According to Shirky, less than 2 percent of those who use Wikipedia ever contribute anything to the ecosystem yet millions derive information and resources from the site. The same could be said of Flickr or any of a number of mailing lists that I've joined over the course of my professional career to keep up on topics in journalism, public relations, science writing, etc. For example, whereas I might occasionally contribute a handful of photos to the public Flickr stream or a comment on a PR listserv, my contributions pale in comparison to the more active participants who are posting hundreds of photos at a time and/or actually initiating discussions on the listserv.

As Shirky states:"The most active contributor to a Wikipedia article, the most avid tagger of Flickr photos, and the most vocal participant in a mailing list all tend to be much more active than the median participant, so active in fact that any measure of 'average' participation becomes meaningless...As we get more weblogs, or more MySpace pages, or more YouTube videos, the gap between the material that gets the most attention and merely average attention will grow, as will the gap between average and median" (127).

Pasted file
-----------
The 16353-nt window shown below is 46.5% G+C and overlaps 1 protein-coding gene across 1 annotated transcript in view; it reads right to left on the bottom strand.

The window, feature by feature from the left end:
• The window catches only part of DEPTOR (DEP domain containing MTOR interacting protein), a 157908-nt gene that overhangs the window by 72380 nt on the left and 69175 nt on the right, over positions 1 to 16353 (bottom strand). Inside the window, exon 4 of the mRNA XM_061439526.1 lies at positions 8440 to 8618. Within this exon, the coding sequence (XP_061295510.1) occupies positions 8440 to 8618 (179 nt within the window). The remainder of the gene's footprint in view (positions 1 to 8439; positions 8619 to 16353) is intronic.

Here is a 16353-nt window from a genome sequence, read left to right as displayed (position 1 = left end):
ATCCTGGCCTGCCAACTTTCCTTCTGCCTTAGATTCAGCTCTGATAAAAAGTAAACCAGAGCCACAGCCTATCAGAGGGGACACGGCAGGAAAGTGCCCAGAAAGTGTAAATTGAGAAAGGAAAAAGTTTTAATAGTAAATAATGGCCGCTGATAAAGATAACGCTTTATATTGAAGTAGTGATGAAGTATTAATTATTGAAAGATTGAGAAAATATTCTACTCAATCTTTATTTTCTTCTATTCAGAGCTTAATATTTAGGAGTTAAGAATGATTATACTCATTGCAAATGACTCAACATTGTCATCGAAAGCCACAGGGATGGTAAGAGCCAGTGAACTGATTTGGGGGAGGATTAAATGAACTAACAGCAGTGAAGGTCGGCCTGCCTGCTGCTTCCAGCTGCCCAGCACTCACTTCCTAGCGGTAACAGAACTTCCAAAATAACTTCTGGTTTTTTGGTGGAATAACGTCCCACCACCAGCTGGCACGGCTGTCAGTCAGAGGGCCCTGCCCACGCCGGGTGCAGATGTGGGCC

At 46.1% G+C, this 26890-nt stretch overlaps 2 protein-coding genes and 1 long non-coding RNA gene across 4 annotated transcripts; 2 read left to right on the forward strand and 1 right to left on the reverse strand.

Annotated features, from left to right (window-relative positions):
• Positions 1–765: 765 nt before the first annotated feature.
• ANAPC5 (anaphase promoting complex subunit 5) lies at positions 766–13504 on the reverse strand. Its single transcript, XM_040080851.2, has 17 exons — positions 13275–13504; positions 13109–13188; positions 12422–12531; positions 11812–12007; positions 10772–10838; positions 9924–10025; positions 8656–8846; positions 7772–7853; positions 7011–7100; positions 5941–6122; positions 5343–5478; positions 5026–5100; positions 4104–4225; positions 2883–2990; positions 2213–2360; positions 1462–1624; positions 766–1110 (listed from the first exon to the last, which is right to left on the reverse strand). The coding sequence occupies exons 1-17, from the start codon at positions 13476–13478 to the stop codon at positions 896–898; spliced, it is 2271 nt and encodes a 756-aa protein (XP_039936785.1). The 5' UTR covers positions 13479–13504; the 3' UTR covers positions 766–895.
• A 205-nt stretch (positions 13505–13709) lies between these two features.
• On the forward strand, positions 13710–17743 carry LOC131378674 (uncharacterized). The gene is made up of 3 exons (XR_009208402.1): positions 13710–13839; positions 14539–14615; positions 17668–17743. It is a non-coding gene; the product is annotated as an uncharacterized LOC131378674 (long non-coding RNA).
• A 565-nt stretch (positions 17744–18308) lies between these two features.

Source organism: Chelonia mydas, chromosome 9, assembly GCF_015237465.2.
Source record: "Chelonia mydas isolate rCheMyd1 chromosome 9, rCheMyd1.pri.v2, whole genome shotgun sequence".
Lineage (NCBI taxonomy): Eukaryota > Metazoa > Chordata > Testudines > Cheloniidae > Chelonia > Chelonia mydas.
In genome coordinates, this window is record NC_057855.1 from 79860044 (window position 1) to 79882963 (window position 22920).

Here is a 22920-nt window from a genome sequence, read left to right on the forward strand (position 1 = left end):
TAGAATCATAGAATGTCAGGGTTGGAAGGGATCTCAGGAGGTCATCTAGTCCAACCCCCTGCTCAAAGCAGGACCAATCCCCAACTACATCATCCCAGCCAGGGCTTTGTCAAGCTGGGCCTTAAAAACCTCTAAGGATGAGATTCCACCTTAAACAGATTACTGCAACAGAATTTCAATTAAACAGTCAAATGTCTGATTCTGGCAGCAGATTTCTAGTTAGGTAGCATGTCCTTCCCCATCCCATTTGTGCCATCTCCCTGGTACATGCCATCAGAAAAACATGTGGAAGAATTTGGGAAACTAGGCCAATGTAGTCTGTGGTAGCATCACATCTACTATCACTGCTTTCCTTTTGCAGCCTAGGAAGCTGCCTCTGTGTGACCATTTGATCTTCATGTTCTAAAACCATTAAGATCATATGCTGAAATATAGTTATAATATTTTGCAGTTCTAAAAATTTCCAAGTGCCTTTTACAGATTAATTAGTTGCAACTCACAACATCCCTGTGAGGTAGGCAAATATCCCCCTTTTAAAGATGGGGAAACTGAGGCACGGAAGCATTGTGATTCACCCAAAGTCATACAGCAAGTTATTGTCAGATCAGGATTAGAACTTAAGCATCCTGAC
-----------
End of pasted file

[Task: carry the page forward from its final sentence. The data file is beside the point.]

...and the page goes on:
Though Shirky didn't mention eHow, it seems an apt comparison because it encourages users to submit answers to questions/problems they're knowledgeable - or think they're knowledgeable - about. Some might argue that the site operates differently because writers are offered either a small stipend upfront or nothing, in exchange for a share of ad revenue, but I would disagree, to a point. Yes, eHow offers some writers a stipend - but it's small enough to be laughable given the submission requirements. Others with less popular posts/submissions may never see dime.